For my birthday in November, the year I turned 49, my sweet husband and I went to Asheville, North Carolina, which is right smack dab in the middle of the Blue Ridge Mountains. We stayed at this majestic place called The Grove Park Inn.

Built from granite boulders hewn from Sunset Mountain, The Grove Park Inn opened in 1913. At its opening dinner, William Jennings Bryan declared that it had been “built for the ages.” In the decades since it has become one of the South’s most famous and venerable resorts.

The hotel was the vision of E.W. Grove, a St. Louis entrepreneur who made his millions in the 1890s peddling an elixir called Grove’s Tasteless Chill Tonic. Modeled after the grand old railway hotels of the West, the Inn was built from a sketch made by Grove’s son-in-law, the enterprising Fred Seely (who would become its first general manager). It took a crew of 400 men only 12 months to build the majestic landmark, dragging hundreds of tons of boulders up the mountainside with the aid of teams of mules, ropes and pulleys, wagons and a lone steam shovel.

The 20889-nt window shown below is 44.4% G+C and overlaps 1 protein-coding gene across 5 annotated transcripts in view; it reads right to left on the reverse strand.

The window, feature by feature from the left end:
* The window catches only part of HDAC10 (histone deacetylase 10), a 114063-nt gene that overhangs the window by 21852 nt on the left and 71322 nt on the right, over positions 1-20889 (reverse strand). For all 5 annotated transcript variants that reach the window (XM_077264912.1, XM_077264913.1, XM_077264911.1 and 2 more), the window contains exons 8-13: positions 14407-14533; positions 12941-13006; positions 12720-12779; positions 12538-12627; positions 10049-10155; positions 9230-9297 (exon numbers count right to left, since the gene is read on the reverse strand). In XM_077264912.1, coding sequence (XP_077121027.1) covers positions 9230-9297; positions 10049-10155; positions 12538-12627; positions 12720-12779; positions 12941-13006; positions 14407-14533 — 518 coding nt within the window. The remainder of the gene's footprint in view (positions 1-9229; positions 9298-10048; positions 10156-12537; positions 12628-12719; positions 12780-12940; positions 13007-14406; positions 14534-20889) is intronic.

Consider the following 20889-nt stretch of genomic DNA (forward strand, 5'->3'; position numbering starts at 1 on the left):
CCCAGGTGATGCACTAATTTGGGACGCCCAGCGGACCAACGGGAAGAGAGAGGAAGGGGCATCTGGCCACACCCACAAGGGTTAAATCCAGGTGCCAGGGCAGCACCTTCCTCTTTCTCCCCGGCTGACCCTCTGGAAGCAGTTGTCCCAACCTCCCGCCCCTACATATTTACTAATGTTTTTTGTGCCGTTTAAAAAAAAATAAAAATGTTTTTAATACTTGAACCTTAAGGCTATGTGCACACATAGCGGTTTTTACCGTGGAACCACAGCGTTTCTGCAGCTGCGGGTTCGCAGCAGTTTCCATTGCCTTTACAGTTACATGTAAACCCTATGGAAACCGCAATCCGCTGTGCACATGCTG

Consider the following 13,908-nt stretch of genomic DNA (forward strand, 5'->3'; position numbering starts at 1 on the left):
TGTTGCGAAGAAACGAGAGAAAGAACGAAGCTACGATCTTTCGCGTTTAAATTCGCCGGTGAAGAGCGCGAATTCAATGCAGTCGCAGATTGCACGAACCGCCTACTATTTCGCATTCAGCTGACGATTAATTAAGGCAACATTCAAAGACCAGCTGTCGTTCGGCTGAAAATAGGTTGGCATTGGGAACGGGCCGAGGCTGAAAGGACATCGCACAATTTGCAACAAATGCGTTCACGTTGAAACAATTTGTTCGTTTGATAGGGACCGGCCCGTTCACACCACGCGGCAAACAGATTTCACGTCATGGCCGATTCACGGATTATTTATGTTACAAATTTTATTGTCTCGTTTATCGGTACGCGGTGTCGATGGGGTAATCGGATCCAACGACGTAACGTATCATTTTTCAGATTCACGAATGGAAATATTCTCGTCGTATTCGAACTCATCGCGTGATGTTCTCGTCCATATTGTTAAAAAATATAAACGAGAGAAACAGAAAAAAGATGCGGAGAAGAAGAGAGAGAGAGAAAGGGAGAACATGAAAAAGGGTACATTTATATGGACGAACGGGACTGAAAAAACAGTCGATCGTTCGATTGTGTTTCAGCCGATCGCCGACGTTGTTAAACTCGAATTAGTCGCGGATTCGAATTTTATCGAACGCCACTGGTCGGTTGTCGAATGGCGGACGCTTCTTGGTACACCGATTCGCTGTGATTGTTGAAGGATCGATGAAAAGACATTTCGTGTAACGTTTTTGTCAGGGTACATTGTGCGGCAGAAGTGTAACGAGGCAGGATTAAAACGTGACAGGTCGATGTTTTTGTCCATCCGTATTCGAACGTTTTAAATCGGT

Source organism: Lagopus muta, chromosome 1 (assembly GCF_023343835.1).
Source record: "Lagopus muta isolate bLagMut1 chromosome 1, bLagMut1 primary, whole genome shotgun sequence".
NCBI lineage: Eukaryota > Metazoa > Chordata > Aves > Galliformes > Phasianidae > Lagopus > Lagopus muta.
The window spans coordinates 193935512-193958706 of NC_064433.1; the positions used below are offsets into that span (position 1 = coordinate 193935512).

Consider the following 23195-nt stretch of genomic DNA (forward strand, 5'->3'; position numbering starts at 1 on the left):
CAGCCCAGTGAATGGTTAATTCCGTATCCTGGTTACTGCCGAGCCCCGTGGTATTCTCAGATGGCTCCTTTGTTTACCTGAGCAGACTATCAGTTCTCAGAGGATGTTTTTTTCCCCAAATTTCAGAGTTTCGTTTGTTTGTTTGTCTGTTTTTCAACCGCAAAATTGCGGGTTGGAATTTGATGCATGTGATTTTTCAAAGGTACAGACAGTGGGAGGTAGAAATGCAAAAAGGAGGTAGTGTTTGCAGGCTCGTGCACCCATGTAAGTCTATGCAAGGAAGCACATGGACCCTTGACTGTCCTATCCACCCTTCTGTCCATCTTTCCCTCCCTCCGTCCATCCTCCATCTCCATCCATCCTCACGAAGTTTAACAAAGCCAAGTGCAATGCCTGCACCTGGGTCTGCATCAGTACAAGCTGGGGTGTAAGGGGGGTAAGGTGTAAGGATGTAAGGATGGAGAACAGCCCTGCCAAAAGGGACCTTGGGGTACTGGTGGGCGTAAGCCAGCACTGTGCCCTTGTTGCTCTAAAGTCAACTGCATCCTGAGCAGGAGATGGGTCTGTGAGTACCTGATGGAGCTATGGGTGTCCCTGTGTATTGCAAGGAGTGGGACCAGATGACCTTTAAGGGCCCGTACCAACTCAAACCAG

This is a photo of us, standing in front of one of the massive fireplaces in the lobby. This lobby is known as The Great Hall — and for good reason. Measuring 120 feet across, the hall features 24-foot ceilings and two gigantic 14-foot stone fireplaces. It’s famous for the elevators cleverly hidden in the chimneys of the stone fireplaces (put there to conceal the noise of the machinery), which continue to transport guests to their rooms today.


This is the other fireplace, decorated and ready for Christmas.

It’s hard to believe today but there was a time soon after WWII when the only thing that kept the Inn standing was the prohibitive cost of tearing it down. Fortunately, in 1955, the hotel caught the eye of Dallas businessman named Charles Sammons. Under the stewardship of Sammons, the Inn was fully restored and, in1973, it was named to the National Register of Historic Places.